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The RUGA controversy



The controversy that trails the RUGA resettlement scheme begins with the word RUGA itself.

Some say it is an abbreviation of the title given to the scheme—Rural Grazing Area; others argue that there is no difference between it and Ranching. While others say it is generally regarded as Fulani settlement which in Hausa language is called Walde.

Ranching we know; RUGA is strange. For an issue as controversial as that the rule of communication demands that it be made simpler so it can be clear and intelligible to one and all.


RUGA from the explanation by those familiar with the thinking is an ambitious programme. On the face of it, it sounds laudable.

However, it has come with a crushing baggage which if only for the health and harmonious togetherness as well as collaborative working in the land, it must be dropped as suddenly as it has come. It is combustible, waiting only for a cigarette end to set off a conflagration. It is wrong-headed from conception to implementation. It betrays a deliberate ignorance of the complexities of our land and insensitivity to the touchiness that overcasts the country at this time. Trust in the Presidency is fast eroding. It will be curious if the handlers of the President pretend not to be aware of this. If they are unaware or they are living in denial, it can only lend credence to widely held view that once the Nigerian leaders mount the saddle, they become closed to feelings and sentiments whirling up in the public domain.

The comfort in which they live at no cost to them is paralyzing and befogs their sensing of how distant they are getting from the citizenry. Genuine criticisms are regarded as coming from the camp of the adversaries, at worst enemies or they are opposition induced and sponsored.

The government spokesman has painted the picture of RUGA as a vehicle to drive us to an Eldorado and the much longed-for land of peace. Who is not eagerly looking forward to the murderous insecurity that is engulfing the nation? The situation is such that travelling on the Nigerian roads today is a calculated risk.


The minions of Darkness—bandits and kidnappers mostly—are lurking in the shadows of motley forests. There is now recourse by the elite who would have in normal times travelled by road, travelling by air. Everyone struggles to get to Akure, to Benin or Ilorin to fly to Lagos. Travelling by air to Enugu, Port Harcourt, Owerri and Calabar is given.

From this development, on hindsight, one can now see how farsighted Aregbesola was when he mulled the idea of building an airport in Osogbo! Fifteen minutes in the air to Ibadan and 35 minutes to Lagos can’t be a bad idea in the circumstances of today’s insecurity reality.

It was under this climate of insecurity, suspicion and eroding trust that the permanent secretary in the Ministry of Agriculture, Muhammadu Umar, spoke about the establishment of RUGA, painting it in glowing and enthralling terms.

The government is starting with pilot exercise in 12 states. According to him, RUGA is a rural settlement in which animal farmers, not just cattle herders, will be settled in an organized place with provision of necessary and adequate basic amenities such as schools, hospitals, road networks, vet clinics, markets and manufacturing entities that will process and add value meat and animal products. Beneficiaries will include all persons in animal husbandry, not only Fulani herders.”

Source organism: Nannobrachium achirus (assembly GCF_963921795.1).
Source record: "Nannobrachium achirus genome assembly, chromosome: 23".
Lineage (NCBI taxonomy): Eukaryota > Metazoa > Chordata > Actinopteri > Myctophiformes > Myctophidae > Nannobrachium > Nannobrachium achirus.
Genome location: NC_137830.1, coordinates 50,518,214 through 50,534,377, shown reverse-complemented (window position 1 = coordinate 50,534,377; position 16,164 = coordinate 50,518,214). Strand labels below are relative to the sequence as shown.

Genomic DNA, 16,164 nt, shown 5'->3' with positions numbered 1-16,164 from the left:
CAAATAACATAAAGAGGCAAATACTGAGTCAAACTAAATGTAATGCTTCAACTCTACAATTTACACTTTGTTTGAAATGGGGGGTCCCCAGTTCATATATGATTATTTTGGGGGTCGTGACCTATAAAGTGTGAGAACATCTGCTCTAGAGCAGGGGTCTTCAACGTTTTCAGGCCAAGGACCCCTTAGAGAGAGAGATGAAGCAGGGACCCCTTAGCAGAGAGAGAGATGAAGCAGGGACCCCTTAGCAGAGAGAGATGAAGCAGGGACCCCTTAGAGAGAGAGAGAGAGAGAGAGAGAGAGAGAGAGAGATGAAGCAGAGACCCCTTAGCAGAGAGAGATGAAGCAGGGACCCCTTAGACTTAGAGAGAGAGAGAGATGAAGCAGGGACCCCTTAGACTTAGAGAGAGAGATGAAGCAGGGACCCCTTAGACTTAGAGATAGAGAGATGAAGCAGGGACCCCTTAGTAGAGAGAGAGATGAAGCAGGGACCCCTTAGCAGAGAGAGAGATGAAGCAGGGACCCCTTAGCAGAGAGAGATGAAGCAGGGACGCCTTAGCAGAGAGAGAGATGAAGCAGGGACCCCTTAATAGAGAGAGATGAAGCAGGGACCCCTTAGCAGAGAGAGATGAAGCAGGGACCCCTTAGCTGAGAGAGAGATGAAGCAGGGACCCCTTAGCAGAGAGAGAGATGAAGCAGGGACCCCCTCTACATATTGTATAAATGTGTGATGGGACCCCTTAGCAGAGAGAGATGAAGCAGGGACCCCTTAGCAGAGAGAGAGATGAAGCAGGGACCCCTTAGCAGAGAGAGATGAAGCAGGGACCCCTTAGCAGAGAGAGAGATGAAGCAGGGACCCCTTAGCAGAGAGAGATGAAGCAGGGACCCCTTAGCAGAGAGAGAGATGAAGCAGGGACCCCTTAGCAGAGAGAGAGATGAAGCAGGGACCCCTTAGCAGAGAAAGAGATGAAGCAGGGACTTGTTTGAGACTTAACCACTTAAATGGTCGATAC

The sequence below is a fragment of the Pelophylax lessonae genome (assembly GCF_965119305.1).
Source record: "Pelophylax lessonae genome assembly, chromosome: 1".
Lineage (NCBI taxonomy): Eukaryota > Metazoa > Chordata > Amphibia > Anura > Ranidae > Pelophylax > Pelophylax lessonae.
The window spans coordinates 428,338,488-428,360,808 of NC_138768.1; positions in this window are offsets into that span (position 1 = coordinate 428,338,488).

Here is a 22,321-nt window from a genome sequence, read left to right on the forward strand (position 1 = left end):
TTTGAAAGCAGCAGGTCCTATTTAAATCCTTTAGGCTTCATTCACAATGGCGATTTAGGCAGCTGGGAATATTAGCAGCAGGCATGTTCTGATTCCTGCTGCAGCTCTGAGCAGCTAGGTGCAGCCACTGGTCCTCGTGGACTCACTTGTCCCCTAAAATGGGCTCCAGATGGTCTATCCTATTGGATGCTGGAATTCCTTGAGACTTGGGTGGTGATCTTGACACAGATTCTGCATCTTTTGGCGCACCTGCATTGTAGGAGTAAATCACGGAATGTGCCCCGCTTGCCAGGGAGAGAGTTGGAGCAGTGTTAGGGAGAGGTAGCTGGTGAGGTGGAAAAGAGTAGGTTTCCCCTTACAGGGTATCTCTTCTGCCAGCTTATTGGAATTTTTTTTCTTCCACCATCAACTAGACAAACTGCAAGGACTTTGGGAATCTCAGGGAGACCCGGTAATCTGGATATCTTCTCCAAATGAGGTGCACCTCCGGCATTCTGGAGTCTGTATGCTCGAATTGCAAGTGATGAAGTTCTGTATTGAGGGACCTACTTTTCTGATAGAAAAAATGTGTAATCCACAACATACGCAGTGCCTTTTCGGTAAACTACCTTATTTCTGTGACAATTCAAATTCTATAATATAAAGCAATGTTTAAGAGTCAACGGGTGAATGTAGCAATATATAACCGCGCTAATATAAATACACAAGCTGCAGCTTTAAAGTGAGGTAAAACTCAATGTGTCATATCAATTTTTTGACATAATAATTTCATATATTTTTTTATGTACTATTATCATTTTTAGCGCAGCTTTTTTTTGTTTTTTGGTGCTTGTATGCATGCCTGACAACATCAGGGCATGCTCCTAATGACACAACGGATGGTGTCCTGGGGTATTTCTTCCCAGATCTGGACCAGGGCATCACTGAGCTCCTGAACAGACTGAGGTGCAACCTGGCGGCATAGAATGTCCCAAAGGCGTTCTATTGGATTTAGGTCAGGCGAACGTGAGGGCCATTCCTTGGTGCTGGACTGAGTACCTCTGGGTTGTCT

Shehu Garba corroborated the statement and went on to say the settlement is optional; there is no compulsion on any state government. The pilot scheme is beginning in the states that have indicated interest.


The Taraba State Governor spoke in this vein as well even though he is not unaware of the suspicious, delicate and sometimes explosive relationship between the indigenes and herdsmen in his state. Already youths in the state have taken to the streets to denounce the RUGA project.

The programme is hitting the rocks for several justifiable reasons. One: The idea before driving it to materialize in 12 states was not subjected to debate and public scrutiny. Nor was it contained in the APC manifestoes and canvassed on the hustings for President Buhari’s re-election. First it came out in whispers and from there it fell into the hands of rumour vendors, and then came the confirmation by the permanent secretary, Muhammadu Umar.

Although the government spokespersons and apologists say the facility is open to any animal farmer that may wish, it is largely being seen as a project exclusively for the Fulani herdsmen. When there is mention of cattle, it is to the Fulani ethnic group the mind races. Yes, some other people outside the ethnic group engage in animal husbandry including rearing of cows, their number is negligible and do not ring loud in anyone’s consciousness.

The Fulani who have lived harmoniously in several communities across the country for centuries are not seen as the problem, but the stock called “Bororo” believed to have migrated in large numbers and illegally to Nigeria from some West African countries such as Senegal, Guinea, Niger and Mali, and those driven from Ghana. They are the ones accused of mindless killings of farmers and menacing those who survive to abandon their ancestral homes and lands for them to take over.


In addition to bloodletting they are involved in banditry, assault against women and kidnapping, practices thought to be unheard of until the influx of Bororo Fulani. They have been emboldened with the advent of Buhari whom they seem to have counted upon for geographic and ethnic solidarity.